This past year was a forgettable one for shareholders of McDonald's (NYSE:MCD). The stock lagged a booming market as COVID-19 pressured the restaurant industry. And, while the fast-food giant notched a big rebound between the fiscal second and third quarters, Wall Street was more impressed with recovery performances from peers like Chipotle Mexican Grill (NYSE:CMG).

McDonald's will have a chance to change that downbeat narrative when it announces its full 2020 results in just a few days. Those operating metrics, paired with management's outlook for the new year, will determine whether the stock kicks off 2021 with better momentum than investors saw last year.

Let's take a closer look at the trends to watch on Thursday, Jan. 28.

Four friends eating fast food together.

Image source: Getty Images.

Chart 1: Getting back to positive

Last quarter's results were positive, but they still left investors with more questions than answers. Yes, the business improved during the summer, with comparable-store sales landing at a 2% decline compared to the 24% slump in the second quarter. But McDonald's international business kept slipping while the U.S. segment suffered from another sharp drop in customer traffic.

MCD Operating Revenue (Quarterly YoY Growth) Chart

MCD operating revenue (quarterly YoY growth) data by YCharts. YoY = year over year.

Shareholders are hoping to see sales return to modestly positive territory this quarter, even if that rebound trails the surge that Chipotle has enjoyed, in part by taking a page out of McDonald's playbook and making drive-thru a core feature of its stores.

Chart 2: Operating margin

A big factor in McDonald's stock price surge in the last five years has been a profitability boost that pushed operating margin up to 43% of sales in 2019, compared to the 30% mark in 2016. The expansion hit a wall in early 2020 because of the pandemic, and it's an open question as to where margins go from here.

MCD Operating Margin (TTM) Chart

MCD operating margin (TTM) data by YCharts. TTM = trailing 12 months.

Weighing against a quick rebound are factors like rising labor costs and COVID-19 expenses. The chain can't count on refranchising a big portion of its restaurants, either. On the other hand, if McDonald's can slowly raise prices in its digital delivery segment, then there's a strong possibility of increased earnings power, assuming the industry recovery continues.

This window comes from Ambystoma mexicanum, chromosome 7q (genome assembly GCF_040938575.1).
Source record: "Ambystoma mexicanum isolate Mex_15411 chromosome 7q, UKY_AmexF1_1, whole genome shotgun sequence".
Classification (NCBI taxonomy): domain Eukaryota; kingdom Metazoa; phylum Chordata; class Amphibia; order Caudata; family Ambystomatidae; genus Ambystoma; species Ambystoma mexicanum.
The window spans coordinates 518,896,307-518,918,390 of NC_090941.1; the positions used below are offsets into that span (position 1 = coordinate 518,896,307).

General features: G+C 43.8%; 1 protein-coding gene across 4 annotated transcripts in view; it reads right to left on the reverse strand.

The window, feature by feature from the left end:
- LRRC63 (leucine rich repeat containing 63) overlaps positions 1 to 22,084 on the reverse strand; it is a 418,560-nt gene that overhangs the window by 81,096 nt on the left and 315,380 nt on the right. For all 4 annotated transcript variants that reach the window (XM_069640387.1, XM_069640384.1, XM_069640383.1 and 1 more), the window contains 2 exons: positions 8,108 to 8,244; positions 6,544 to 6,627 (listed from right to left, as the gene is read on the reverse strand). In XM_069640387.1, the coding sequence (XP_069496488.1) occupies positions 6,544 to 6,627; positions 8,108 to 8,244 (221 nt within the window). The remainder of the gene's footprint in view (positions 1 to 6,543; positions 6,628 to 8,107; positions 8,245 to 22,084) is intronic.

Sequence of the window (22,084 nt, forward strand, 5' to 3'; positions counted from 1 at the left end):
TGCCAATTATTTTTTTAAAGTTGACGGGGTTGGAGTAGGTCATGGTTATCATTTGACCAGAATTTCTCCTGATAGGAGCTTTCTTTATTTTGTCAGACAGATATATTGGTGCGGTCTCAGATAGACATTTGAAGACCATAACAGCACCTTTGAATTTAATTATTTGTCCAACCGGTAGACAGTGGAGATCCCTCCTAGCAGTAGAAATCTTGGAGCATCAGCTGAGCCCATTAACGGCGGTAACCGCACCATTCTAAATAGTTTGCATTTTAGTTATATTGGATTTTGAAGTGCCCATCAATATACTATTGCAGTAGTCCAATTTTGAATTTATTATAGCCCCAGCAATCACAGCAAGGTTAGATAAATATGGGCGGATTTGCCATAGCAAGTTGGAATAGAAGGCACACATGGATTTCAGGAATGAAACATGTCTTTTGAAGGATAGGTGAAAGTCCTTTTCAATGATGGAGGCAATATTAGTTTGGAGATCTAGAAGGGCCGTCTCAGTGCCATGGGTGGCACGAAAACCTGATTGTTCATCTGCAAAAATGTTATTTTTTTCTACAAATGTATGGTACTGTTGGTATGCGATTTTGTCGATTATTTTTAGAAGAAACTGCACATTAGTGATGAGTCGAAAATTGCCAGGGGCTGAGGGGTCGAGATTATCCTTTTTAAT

Looking ahead

McDonald's doesn't issue short-term growth projections, and the volatile selling environment will give executives even more reason to stay conservative this week. But they might comment on the latest growth rates, as they did back in November when they said the fourth quarter was off to a sluggish start compared to the end of the third. We're already a few weeks into fiscal 2021, after all, and McDonald's will have some fresh data describing how fast-food fans are responding to growing COVID-19 outbreaks and renewed travel restrictions in key markets around Europe.

That picture suggests CEO Chris Kempczinski and his team will describe a tough operating environment heading into 2021 that still looks much better than the prior year's. As a result, while its growth trends won't seem as exciting as some industry peers, McDonald's is still aiming for stable sales gains and rebounding profitability over the next year.

That progress, plus the promise of a growing dividend payment, should keep investors happy to hold its stock through a difficult period ahead for the restaurant industry.

This article represents the opinion of the writer, who may disagree with the “official” recommendation position of a Motley Fool premium advisory service. We’re motley! Questioning an investing thesis -- even one of our own -- helps us all think critically about investing and make decisions that help us become smarter, happier, and richer.